Noah’s Ark

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This year at the BCEC, we’ve set off on a journey through the Old Testament, and no longer have we cast off from shore, then we arrive at the story of Noah’s ark. On one hand it’s a story of God’s judgement, and on the other hand it’s a picture of God’s mercy. And it’s that dichotomy that can make it difficult to wrestle with ā€“ especially when we try to engage with it in a logical, grown-up manner.

And as I listened to James preach on the Noah this week, no further than 10 minutes into the message, i was struck by something new.

Noah, as righteous as he was, could not save humanity. God used him to save the human race, but he could not save humanity. The story of the ark is God’s mercy to save creation, one of each kind of living creature ā€“ mankind included.

And in doing so, you might think that this gives humanity a fresh start. Take one good man, and start all over again – surely that would be enough to recreate life?

But in reality, the saving of one good man, is not enough to save the soul of humanity. It’s a new beginning, but one that is still inherently flawed. Man’s heart is still subject to the brokenness that comes with sin. And every generation since has struggled with that brokenness. And no amount of personal goodness, scientific breakthrough, glorious achievement can change that very fact.

The story of Noah’s Ark highlights the fact that saving something broken, doesn’t fix it. It’s like, restarting a virus infected computer, doesn’t fix the virus – it just starts it all over again.

But Jesus, Jesus is in many ways the “anti-noah.” Well, maybe not “anti-noah”, rather he is the antidote. Where Noah is one life saved at the cost of many, Jesus is the story of one life given for the saving of many. Whereas Noah, a good man, was put into an ark, to start life again. Jesus, a great man, was put into a tomb, to die for all. And Noah, a good man, could not save the rest of humanity. Only Jesus, a perfect man, through his death, saves all who believe.

The tying thread here is faith. Put your confidence in Christ, and be saved. But deny him, and deny salvation. As we see through noah, just being good, isn’t good enough. It won’t save you, and it won’t save humanity. When judgement comes, and it will come, where will your confidence be found? In your own goodness, or in the goodness of Christ?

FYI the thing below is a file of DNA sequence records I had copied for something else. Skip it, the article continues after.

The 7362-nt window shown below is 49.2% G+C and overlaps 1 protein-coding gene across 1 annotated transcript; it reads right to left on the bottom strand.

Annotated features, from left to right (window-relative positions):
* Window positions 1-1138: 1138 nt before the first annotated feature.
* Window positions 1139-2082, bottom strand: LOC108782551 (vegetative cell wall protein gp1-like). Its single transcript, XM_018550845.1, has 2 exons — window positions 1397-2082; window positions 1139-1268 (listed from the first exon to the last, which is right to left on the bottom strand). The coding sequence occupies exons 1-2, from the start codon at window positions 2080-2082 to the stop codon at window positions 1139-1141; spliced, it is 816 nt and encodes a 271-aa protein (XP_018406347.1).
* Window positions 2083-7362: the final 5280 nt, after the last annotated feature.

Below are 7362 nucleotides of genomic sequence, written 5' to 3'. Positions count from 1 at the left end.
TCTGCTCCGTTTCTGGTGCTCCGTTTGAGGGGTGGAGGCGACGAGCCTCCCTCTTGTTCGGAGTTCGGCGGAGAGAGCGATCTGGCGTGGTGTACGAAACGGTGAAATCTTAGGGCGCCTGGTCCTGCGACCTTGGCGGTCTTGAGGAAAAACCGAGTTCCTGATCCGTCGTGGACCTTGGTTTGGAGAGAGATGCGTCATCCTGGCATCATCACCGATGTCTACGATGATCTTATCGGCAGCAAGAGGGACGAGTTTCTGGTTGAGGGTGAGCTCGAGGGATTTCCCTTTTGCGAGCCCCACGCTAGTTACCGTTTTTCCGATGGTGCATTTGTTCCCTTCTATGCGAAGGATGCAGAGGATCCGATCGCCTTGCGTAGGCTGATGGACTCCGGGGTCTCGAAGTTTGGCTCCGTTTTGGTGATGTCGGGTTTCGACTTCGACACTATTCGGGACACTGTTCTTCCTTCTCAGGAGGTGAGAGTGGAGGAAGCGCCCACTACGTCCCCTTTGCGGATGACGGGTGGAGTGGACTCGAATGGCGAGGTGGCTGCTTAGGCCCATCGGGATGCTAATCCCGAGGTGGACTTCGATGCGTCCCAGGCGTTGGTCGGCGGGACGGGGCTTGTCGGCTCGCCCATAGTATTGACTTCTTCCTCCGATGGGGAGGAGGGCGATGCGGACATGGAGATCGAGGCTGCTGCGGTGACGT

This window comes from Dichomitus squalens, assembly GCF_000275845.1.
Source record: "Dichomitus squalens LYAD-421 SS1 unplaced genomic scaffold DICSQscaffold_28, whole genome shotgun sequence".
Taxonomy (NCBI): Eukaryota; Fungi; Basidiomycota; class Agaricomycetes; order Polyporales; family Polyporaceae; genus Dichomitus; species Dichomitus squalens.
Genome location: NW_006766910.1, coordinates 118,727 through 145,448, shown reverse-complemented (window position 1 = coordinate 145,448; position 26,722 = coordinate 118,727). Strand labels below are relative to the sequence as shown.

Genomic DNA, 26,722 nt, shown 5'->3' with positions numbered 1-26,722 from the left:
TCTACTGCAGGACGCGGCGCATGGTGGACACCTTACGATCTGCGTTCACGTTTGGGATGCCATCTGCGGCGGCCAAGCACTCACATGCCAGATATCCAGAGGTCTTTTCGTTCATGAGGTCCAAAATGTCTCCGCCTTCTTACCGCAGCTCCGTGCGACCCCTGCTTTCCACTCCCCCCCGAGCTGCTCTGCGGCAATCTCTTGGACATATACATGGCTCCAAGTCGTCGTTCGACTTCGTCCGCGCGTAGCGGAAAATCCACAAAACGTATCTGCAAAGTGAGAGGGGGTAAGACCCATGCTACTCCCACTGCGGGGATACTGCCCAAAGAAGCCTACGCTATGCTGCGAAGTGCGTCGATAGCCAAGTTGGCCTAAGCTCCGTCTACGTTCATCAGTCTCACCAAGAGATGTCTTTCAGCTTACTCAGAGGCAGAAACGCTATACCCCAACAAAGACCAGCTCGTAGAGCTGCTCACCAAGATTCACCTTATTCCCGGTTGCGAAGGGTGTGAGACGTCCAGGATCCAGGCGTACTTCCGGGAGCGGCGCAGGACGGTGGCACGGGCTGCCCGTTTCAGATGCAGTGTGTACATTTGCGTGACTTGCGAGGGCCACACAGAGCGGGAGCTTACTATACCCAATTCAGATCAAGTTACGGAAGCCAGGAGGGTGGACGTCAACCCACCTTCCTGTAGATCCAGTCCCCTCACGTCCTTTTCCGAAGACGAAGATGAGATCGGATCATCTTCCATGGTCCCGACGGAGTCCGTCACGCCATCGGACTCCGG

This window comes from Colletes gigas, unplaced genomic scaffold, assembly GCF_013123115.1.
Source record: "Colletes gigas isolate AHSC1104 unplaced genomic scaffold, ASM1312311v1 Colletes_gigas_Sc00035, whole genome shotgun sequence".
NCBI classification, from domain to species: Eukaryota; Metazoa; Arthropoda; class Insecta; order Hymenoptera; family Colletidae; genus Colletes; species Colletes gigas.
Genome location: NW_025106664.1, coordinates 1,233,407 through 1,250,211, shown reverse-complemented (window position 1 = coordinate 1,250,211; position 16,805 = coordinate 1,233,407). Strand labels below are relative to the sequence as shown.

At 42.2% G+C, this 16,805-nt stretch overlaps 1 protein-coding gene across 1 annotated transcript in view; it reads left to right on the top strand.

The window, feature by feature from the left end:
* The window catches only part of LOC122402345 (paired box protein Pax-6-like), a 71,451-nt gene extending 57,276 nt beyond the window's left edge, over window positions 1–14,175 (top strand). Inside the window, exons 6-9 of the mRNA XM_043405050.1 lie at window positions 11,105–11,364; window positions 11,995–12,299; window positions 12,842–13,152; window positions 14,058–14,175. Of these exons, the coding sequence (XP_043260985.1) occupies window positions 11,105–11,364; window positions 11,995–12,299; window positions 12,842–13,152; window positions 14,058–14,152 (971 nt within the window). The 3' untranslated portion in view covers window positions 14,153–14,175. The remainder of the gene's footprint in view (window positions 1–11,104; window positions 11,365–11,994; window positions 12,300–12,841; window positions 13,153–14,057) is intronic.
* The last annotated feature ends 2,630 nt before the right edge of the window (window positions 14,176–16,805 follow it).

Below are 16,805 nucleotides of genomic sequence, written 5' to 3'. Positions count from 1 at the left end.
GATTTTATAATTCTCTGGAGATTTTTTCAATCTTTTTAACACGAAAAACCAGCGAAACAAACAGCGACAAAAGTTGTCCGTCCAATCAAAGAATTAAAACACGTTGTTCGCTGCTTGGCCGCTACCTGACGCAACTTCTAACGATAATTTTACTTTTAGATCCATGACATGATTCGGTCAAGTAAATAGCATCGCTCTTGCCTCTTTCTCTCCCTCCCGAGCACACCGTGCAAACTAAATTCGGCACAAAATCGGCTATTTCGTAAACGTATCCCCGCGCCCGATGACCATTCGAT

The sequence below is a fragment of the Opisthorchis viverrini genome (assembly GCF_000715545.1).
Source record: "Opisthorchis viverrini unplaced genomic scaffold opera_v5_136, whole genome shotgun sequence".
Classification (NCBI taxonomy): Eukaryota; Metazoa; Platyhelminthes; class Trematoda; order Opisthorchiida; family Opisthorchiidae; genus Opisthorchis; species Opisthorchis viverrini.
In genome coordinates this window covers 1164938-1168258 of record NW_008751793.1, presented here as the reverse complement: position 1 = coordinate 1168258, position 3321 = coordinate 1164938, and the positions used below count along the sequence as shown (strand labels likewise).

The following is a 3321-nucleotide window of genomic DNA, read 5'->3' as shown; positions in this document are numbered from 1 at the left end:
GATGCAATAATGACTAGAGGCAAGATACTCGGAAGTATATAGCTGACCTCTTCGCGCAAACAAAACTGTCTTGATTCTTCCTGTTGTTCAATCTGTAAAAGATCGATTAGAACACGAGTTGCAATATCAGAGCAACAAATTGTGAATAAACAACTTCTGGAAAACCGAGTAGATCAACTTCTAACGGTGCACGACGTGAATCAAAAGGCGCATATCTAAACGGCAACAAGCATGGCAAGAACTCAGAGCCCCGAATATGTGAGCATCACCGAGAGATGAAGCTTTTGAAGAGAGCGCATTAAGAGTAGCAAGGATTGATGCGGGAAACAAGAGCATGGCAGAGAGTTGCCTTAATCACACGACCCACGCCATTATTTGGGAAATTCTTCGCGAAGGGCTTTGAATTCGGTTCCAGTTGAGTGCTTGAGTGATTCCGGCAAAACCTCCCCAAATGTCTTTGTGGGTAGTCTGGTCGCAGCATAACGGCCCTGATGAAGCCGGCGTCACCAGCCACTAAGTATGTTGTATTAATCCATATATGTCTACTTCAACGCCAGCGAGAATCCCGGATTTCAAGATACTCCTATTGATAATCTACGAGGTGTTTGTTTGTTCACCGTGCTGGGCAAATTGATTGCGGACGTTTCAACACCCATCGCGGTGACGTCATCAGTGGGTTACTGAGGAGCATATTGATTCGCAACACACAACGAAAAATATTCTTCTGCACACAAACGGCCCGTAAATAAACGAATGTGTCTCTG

3 Responses to "Noah’s Ark"
  1. George says:

    Good point. So why do through the while Noah and flooding business in the first place? To show highlight the point that to save humanity takes more than just wiping out the bad eggs? Oh it’s a good women too to recreat life!

  2. George says:

    I can’t type it’s too early!

  3. bert says:

    hi george,
    8.28.. too early? šŸ™‚ lucky you.

    Good question — and if i’m understanding you correctly it’s why does God bother sending the flood to destroy the world in the first place?

    I think the answer comes in verse 5 & 6 – “The Lord saw that the wickedness of man was great in the earth, and that every intention of the thoughts of his heart was only evil continually. 6 And the Lord was sorry that he had made man on the earth, and it grieved him to his heart.”

    Mankind had gotten to a state, where evil was so pervasive that “every intention of the thoughts of his heart was only evil continually.” Can you imagine that sort of scenario? Absolutely lawless, merciless, corrupt, full of hate, violence and destruction. You can imagine the atrocities of the Nazi’s, Pol Pot, Stalin, Milsovec – but multiplied across all the civilisations at the time.

    If God does not do anything, we would complain that he is completely unjust. And yet, if he exercises his judgement we will complain that he is merciless. We want to be saved, but on our own terms.

    Does it seem dramatic? To nearly wipe out humanity to start again? It seems dramatic to us, because we can’t see into people’s hearts, or even into the historical scenario. We’re left to imagine and author what it must have been like. On top of that, we see things from a very personal point of view – the thinking that our individual relationship with God is the most important thing. When in reality, God is the omnipotent one.

    I’m not sure that completely answers your questions, but those are some additional thoughts I have on the passage.

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